That’s proved disastrous for IE’s user share, which has plummeted more than nine percentage points so far this year. IE ended November with 50% of the browser market by Net Applications’ measurement, a low it hasn’t seen in decades. Meanwhile, Chrome’s user share has jumped 8.8 points thus far in 2015, and now accounts for 31.4% of all browsers.

Companies that require older editions of IE to run Web apps or services can upgrade to IE11, then rely on that browser’s Enterprise Mode to mimic the older versions’ rendering engines. Last week, Microsoft announced some enhancements to Enterprise Mode, including support for HTTP ports, and issued a kit that walks IT administrators through the chore of configuring Enterprise Mode. That kit can be downloaded from here.

Another option for laggards who need backward compatibility with aged apps and services is to upgrade to IE11 but deploy Browsium Ion, an add-on that lets IT administrators enable legacy IE-dependent apps in IE11. In a recent interview, Gary Schare, president of Browsium, admitted that Microsoft’s IE11-or-else edict had been good for business.

“We’ve seen an uptick,” Schare said. “Most of our business is in IE11 migration. Companies are attempting to beat the deadline, and they come to us when they have a number of legacy apps and they’ve run out of alternatives.”

Consumers with a version of IE on the hit list and able to run IE11 on their PCs can download the browser from Microsoft’s website.


Rasmussen Reports

What They Told Us: Reviewing Last Week’s Key Polls

Bottom of Form

Saturday, December 05, 2015


When is terrorism not terrorism?

Some have charged that the Black Friday shooting incident at a Planned Parenthood clinic in Colorado was politically motivated and a domestic terror act. But some of those same folks are having a harder time concluding that Wednesday’s mass killing in San Bernardino, California was indeed the act of terrorists, despite the shooters’ ties to radical Islam. Both incidents prompted President Obama and other senior Democrats to call for more gun control.

Most Americans say no, the incident in Colorado was not terrorism. Rasmussen Reports will tell you early next week whether voters view the San Bernardino shootings as more indicative of a gun control problem or a terrorist problem.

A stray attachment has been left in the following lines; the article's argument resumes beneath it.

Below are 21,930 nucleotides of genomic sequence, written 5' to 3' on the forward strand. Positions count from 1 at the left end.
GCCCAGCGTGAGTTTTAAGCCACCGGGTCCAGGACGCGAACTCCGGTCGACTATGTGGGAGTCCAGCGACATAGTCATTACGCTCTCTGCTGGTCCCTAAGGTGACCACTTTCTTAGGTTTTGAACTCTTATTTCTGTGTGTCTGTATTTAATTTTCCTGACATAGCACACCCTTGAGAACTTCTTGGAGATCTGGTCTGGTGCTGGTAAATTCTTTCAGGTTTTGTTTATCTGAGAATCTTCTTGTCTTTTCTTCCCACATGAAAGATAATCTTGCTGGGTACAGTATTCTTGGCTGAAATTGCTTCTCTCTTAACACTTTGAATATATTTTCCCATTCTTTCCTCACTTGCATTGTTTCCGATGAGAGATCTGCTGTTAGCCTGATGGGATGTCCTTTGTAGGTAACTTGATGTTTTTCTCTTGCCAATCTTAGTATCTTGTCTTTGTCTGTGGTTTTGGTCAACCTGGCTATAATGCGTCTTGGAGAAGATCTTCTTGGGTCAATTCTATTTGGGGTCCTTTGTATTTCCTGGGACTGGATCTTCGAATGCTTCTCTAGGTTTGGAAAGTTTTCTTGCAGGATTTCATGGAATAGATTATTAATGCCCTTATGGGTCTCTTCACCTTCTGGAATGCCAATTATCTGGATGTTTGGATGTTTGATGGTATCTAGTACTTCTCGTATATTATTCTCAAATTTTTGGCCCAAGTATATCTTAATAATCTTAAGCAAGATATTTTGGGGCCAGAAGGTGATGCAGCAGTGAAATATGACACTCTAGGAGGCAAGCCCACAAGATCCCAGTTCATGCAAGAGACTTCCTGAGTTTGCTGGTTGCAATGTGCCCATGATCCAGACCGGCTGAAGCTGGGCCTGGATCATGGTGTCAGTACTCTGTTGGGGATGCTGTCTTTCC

Here’s how voters felt about radical Islamic terrorism and gun control before the horrific events in California.

Ironically, Black Friday was the biggest sales day ever for guns in this country.

Republican presidential front-runner Donald Trump acknowledged yesterday that the terrorist incident in California is likely to make his poll numbers go up. Our latest Trump Change survey suggests there is some truth to that, with his perceived chances for the GOP presidential nomination up for the second straight survey among both Republicans and all likely voters.

But voters are evenly divided when asked which presidential front-runner – Trump or Hillary Clinton – would best keep this country safer from terrorism.

Are our individual freedoms at risk? With increasing reports that terrorists regularly use the Internet to coordinate their actions, Americans think preventing potential criminal activity online is more important than maintaining complete Internet freedom

Voters aren’t happy with Obama’s response to the recent massacres in Paris by radical Islamic terrorists but feel even more strongly that prominent Muslims need to speak out against these atrocities. Seventy-one percent (71%) think Islamic religious leaders need to do more to emphasize the peaceful beliefs of their faith

The president, however, says global warming is a greater long-term threat to the United States than terrorism, a comment Trump has characterized as “one of the dumbest statements I’ve ever heard in politics.” Does that mean Obama thinks his fellow Americans are a greater long-term threat to the country than terrorists are? 

The president was is in Paris this week leading the charge for an international agreement to reduce greenhouse gas emissions which he says are warming the planet. But Congress has passed measures to prevent the president from reducing those emissions, arguing that his plan will severely damage an already weak U.S. economy. Most voters here continue to believe that Obama needs the okay of Congress before taking any action against global warming.

When given a choice, 63% of voters say creating jobs is more important than taking steps to try to stop global warming

The Senate late in the week voted to repeal the national health care law, but the president is expected to veto it. Voters tend to think a piecemeal approach to fixing Obamacare is better than scrapping it altogether. Just 11%, however, want to leave the law as it is.

Obama’s monthly job approval rating fell to its low for the year in November. His daily job approval ratings remain in the negative mid-teens.

In other surveys last week:

— Twenty-eight percent (28%) of Likely U.S. Voters now think the country is heading in the right direction

— Soldiers may not rank post-traumatic stress as the biggest challenge they face when transitioning back to civilian life, but an alarming number of them know someone who suffers from the disorder or are afflicted with it themselves.

The number of Americans who say they have begun their seasonal shopping has jumped to a record level following last week’s Black Friday sales.

— Not surprisingly, in the midst of the holiday shopping frenzy, consumers are already saying they’re ready to give their credit cards and bank accounts a break next month, according to our latest Rasmussen Reports Consumer Spending Report.

— One thing’s for sure: Few voters will be putting Congress on their gift list this year

— Are you expecting a drone from Santa Claus this year?